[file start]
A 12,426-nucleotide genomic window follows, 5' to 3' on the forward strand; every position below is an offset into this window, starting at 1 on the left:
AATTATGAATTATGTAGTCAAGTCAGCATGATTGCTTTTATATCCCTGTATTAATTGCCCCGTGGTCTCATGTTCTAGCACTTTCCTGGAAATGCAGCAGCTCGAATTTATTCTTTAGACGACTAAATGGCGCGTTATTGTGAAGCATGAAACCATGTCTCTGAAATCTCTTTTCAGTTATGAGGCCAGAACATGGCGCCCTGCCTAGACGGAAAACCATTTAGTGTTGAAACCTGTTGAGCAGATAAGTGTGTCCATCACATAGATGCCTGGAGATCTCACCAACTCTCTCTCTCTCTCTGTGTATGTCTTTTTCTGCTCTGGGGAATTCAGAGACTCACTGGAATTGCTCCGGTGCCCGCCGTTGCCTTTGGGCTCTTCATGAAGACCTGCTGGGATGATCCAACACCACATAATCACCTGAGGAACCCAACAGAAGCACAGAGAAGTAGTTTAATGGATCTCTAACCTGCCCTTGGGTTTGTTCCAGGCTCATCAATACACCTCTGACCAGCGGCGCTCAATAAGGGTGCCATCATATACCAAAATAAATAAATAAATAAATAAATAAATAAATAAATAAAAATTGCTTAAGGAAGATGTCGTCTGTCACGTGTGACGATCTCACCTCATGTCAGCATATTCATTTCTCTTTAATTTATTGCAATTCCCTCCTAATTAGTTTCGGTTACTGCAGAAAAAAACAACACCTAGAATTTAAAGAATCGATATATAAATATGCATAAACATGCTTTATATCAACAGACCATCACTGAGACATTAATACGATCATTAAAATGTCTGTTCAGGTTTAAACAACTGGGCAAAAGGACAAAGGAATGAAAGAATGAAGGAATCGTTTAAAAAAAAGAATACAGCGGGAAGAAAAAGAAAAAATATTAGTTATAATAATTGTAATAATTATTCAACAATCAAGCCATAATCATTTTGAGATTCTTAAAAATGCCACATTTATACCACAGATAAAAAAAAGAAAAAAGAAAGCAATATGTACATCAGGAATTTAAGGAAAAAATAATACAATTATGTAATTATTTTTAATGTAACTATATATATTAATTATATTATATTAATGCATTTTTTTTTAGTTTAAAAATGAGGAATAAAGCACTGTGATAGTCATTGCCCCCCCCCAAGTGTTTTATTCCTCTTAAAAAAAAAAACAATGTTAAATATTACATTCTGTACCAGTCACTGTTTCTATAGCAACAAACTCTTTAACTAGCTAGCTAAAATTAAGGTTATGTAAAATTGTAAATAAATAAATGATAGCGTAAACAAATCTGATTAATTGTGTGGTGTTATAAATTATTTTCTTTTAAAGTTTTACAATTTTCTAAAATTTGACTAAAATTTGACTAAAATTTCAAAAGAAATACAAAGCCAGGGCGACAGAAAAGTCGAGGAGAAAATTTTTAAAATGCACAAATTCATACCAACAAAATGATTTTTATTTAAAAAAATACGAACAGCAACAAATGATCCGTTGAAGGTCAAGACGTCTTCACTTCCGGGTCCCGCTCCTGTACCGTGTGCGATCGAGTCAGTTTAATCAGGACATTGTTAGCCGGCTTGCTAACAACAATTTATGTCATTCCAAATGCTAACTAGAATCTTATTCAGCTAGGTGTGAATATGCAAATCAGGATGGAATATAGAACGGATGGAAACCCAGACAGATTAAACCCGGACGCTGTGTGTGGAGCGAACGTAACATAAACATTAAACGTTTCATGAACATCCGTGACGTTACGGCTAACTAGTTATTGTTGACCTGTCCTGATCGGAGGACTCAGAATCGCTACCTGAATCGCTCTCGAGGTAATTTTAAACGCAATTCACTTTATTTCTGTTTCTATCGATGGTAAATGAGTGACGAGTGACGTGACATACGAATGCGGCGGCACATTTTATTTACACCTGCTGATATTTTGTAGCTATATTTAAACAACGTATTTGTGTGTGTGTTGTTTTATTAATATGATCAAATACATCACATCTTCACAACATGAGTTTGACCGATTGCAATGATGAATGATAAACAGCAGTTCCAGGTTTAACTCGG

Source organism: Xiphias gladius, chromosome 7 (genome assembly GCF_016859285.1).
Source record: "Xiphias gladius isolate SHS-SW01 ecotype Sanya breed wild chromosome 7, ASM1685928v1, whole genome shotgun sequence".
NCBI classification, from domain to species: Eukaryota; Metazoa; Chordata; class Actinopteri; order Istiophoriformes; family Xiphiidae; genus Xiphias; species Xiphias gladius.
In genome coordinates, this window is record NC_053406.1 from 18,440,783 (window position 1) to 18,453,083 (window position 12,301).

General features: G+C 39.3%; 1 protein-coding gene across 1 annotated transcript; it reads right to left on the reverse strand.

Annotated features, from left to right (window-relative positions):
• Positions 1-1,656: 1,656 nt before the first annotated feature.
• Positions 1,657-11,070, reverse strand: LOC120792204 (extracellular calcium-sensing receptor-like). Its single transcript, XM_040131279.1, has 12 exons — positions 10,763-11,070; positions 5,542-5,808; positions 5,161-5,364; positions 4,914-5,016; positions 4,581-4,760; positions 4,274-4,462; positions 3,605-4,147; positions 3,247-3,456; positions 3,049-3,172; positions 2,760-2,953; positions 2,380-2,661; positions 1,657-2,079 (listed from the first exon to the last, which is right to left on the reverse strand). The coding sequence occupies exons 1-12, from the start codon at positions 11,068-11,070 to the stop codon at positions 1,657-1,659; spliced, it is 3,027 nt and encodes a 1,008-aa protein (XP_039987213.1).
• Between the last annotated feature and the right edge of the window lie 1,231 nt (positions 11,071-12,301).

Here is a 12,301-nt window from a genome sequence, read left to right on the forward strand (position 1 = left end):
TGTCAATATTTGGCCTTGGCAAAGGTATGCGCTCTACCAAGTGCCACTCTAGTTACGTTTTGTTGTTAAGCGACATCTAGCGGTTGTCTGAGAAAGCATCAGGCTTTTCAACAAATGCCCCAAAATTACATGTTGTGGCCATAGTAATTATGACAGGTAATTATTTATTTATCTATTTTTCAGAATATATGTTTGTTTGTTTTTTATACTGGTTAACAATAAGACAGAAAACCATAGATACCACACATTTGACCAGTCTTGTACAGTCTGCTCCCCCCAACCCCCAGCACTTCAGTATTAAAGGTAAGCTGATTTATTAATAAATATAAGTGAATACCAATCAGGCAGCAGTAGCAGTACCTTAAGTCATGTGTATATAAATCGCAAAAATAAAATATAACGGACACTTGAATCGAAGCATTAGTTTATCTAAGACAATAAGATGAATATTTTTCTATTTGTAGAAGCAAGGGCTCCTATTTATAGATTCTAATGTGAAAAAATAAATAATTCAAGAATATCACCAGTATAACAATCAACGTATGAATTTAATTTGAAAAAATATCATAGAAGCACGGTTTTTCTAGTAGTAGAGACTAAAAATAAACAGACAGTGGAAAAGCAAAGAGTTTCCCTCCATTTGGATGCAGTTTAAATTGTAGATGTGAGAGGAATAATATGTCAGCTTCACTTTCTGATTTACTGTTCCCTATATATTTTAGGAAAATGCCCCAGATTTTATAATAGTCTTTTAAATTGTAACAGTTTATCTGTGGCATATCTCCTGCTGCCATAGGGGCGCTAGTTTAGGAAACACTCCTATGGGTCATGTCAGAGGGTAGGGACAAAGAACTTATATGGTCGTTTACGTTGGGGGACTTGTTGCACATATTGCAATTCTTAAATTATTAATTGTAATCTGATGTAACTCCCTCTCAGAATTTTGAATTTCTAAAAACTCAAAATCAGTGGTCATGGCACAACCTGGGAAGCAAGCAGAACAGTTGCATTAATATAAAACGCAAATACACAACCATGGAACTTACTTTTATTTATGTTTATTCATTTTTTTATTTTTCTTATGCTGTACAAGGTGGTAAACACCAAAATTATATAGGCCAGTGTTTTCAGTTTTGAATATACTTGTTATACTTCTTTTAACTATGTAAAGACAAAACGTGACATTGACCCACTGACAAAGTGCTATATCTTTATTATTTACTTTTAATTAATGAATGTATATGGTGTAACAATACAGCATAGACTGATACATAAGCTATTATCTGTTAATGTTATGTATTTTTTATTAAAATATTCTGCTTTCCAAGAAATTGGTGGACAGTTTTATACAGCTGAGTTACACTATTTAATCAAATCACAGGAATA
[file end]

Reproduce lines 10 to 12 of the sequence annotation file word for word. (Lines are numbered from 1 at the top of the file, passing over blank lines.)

• Positions 1,657-11,070, reverse strand: LOC120792204 (extracellular calcium-sensing receptor-like). Its single transcript, XM_040131279.1, has 12 exons — positions 10,763-11,070; positions 5,542-5,808; positions 5,161-5,364; positions 4,914-5,016; positions 4,581-4,760; positions 4,274-4,462; positions 3,605-4,147; positions 3,247-3,456; positions 3,049-3,172; positions 2,760-2,953; positions 2,380-2,661; positions 1,657-2,079 (listed from the first exon to the last, which is right to left on the reverse strand). The coding sequence occupies exons 1-12, from the start codon at positions 11,068-11,070 to the stop codon at positions 1,657-1,659; spliced, it is 3,027 nt and encodes a 1,008-aa protein (XP_039987213.1).
• Between the last annotated feature and the right edge of the window lie 1,231 nt (positions 11,071-12,301).

Here is a 12,301-nt window from a genome sequence, read left to right on the forward strand (position 1 = left end):